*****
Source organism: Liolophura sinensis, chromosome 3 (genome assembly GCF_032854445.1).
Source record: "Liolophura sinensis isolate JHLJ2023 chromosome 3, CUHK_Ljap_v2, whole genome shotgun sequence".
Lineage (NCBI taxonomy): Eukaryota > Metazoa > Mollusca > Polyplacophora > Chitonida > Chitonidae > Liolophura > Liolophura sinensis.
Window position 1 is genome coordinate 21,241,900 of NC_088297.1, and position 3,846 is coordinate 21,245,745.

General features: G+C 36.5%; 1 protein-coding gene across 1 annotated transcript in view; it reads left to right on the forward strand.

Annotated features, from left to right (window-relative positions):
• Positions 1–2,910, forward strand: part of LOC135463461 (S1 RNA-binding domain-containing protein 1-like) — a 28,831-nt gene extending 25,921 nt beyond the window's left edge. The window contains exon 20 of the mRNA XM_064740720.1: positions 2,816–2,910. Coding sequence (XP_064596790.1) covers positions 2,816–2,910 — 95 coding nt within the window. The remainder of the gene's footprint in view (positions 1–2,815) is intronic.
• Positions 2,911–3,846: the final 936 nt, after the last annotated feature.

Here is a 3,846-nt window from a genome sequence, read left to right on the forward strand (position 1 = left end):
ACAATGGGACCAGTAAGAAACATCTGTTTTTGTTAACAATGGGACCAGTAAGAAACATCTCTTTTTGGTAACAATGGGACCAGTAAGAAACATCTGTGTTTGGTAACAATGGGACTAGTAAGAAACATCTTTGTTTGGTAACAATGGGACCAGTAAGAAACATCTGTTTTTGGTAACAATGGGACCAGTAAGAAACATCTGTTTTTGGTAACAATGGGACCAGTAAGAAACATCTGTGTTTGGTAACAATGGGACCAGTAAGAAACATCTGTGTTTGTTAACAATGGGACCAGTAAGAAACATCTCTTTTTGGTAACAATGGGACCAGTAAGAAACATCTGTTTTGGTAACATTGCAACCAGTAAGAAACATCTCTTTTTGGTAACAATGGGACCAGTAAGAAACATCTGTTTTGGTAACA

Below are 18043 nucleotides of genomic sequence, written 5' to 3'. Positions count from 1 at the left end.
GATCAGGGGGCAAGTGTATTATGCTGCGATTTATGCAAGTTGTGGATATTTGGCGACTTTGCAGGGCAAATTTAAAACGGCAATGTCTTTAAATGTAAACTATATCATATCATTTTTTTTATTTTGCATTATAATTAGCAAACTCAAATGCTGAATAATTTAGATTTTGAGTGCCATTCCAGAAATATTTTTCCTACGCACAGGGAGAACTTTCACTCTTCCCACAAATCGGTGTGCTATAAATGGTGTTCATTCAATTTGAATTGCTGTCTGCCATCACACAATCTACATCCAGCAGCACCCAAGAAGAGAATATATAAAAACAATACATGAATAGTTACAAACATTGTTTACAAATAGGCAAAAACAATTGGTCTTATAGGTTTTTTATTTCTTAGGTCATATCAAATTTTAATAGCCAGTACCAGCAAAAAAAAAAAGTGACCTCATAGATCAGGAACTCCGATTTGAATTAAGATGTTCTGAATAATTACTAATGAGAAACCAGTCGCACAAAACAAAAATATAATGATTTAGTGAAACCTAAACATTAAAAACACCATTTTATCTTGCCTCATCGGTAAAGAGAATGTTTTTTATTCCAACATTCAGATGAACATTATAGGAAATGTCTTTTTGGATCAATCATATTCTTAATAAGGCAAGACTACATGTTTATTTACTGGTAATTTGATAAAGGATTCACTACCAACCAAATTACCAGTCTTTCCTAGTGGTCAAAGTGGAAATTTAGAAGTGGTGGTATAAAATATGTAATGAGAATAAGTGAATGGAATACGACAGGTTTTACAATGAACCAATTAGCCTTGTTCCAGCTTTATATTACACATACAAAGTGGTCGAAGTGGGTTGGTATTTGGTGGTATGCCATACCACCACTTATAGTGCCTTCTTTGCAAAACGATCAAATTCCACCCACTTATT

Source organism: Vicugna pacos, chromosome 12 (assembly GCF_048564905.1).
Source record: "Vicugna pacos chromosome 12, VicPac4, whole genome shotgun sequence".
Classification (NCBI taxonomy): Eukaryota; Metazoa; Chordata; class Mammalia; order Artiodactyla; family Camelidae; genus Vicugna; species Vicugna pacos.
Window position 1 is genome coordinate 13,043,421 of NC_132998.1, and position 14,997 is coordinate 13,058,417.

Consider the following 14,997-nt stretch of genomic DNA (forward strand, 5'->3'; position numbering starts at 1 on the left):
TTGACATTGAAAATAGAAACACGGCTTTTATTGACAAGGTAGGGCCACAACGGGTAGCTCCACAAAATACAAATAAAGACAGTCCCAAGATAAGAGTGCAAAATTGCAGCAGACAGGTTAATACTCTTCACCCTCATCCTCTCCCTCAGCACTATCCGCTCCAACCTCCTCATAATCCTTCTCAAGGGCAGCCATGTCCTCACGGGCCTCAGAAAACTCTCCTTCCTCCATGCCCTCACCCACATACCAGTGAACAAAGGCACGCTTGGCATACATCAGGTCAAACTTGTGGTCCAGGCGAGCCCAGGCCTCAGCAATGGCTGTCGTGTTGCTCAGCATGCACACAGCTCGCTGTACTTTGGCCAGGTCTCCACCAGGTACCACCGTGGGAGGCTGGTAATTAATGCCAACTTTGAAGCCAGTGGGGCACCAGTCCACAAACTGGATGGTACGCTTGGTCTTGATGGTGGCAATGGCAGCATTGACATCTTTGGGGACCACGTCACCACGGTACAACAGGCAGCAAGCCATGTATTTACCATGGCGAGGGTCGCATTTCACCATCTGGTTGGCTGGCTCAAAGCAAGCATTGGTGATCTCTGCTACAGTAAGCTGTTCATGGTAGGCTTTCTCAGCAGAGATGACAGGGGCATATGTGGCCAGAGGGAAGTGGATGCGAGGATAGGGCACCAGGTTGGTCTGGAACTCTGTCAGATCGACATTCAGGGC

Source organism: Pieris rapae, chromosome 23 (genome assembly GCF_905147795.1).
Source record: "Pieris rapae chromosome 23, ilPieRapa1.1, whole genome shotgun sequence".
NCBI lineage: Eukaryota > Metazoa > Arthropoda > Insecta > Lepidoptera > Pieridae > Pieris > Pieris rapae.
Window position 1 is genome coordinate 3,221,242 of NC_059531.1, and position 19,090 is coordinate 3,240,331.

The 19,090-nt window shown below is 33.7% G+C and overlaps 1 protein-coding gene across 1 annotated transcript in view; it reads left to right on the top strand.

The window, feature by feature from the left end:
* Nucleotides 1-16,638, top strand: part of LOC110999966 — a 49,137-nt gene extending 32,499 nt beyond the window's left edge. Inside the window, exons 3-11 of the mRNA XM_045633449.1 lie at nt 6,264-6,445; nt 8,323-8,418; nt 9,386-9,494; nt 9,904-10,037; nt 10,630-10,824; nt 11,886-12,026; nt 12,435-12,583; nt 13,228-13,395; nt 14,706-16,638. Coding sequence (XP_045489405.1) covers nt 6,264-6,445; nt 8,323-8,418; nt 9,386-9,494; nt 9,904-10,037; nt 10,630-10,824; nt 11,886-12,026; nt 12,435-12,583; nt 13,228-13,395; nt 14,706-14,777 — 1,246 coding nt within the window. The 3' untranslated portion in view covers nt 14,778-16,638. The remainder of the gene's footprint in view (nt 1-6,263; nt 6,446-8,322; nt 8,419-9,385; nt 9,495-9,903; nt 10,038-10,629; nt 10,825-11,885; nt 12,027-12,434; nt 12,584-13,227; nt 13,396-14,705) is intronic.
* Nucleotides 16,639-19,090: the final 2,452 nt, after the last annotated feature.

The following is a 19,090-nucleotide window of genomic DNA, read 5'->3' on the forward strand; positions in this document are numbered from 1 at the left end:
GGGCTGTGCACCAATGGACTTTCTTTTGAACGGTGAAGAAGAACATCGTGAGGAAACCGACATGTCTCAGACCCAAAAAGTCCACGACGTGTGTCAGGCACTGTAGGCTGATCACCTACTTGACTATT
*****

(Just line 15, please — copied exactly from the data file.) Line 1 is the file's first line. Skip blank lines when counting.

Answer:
Classification (NCBI taxonomy): Eukaryota; Metazoa; Chordata; class Mammalia; order Artiodactyla; family Camelidae; genus Vicugna; species Vicugna pacos.